23. Stand and Deliver (1988)
24. Twentieth Century (1934)
25. War of the Worlds (1953)

—  Arnold Wayne Jones

Richard Chamberlain advises actors to not come out, claims he came out in 2003. Oh pu-leese!

Richard Chamberlain

In an interview in the Advocate this week, Richard Chamberlain talked about the danger for young leading man-type actors who come out.

He’s right about one thing. Hollywood is still very closeted despite Will & Grace, Modern Family or the show he’s now appearing on, Brothers & Sisters. The article says he came out in 2003.

Chamberlain was one of the biggest teen heartthrobs of the early 1960s when he played the title role on Dr. Kildare, the debonnaire young doctor on one of TV’s first medical shows.

In the 1970s, I was working in a store on 5th Avenue in New York City. By then, black-and-white television shows were long forgotten. TV Land and Nick at Night hadn’t been thought of. Cable was mostly for places that had no other TV reception.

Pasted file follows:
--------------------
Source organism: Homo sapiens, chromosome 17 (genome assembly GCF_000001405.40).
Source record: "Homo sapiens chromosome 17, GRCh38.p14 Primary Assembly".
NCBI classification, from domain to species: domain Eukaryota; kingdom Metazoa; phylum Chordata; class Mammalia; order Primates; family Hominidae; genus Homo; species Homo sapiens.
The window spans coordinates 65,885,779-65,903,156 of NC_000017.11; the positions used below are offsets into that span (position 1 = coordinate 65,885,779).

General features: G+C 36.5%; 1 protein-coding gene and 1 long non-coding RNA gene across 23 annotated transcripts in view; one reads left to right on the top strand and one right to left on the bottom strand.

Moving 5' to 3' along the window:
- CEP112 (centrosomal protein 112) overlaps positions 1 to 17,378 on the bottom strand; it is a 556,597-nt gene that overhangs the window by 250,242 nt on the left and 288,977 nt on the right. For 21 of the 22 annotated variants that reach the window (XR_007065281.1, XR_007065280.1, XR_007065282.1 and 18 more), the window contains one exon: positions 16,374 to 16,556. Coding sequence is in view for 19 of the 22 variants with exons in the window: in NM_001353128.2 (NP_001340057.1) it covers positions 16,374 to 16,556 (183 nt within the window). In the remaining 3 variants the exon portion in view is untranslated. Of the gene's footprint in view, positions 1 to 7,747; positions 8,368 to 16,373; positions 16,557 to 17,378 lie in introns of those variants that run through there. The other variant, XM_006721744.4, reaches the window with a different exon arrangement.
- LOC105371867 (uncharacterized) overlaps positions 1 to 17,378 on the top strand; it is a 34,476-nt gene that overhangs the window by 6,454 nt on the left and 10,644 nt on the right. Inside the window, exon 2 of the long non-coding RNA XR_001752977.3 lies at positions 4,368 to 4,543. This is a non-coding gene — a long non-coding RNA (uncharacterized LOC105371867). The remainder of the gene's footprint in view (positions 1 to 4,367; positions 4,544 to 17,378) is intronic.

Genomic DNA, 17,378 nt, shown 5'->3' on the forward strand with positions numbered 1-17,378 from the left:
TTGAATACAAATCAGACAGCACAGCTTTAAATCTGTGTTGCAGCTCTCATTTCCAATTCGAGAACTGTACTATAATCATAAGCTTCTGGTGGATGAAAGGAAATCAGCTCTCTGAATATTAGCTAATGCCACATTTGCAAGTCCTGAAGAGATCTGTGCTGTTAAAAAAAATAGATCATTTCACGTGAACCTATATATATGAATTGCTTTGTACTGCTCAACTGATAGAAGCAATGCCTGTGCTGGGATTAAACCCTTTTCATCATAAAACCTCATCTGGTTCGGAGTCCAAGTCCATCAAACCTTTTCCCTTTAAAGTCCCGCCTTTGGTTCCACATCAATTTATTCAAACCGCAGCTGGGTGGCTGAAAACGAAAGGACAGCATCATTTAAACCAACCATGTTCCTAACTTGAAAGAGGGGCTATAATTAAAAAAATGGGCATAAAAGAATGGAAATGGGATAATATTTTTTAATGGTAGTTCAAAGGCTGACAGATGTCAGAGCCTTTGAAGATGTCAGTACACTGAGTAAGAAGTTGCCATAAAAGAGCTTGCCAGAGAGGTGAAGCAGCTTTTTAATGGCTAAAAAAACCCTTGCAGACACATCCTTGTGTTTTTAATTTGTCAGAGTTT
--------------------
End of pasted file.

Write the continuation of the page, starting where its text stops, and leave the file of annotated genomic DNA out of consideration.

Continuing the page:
Chamberlain was a regular customer in our store. He always shopped with his boyfriend. No one in the store thought anything about it. Chamberlain was gay. Everyone knew it. He was just a friendly former TV star shopping with his boyfriend. There was no secret and no one really cared.

So when he advises actors not to come out just as he didn’t, he’s really just fooling himself. When he “came out” in 2003, about as many people were surprised by the announcement as when Ricky Martin announced earlier this year that he was gay. Will people be equally shocked by an announcement from Jodie Foster?

Although everyone has a right to privacy, if someone is living his life pretty openly, he shouldn’t be shocked or annoyed that people know he’s gay. In fact, he’s fooling himself if he thinks people didn’t.

He may have only done the big Advocate interview in 2003, but everyone he came in contact with knew he was gay since his Dr. Kildare days. And that includes the people at studios who were hiring him. I knew him in the mid-70s.  His sexual orientation didn’t prevent him from getting the biggest role in his career when he starred in The Thornbirds in the early ’80s.

—  David Taffet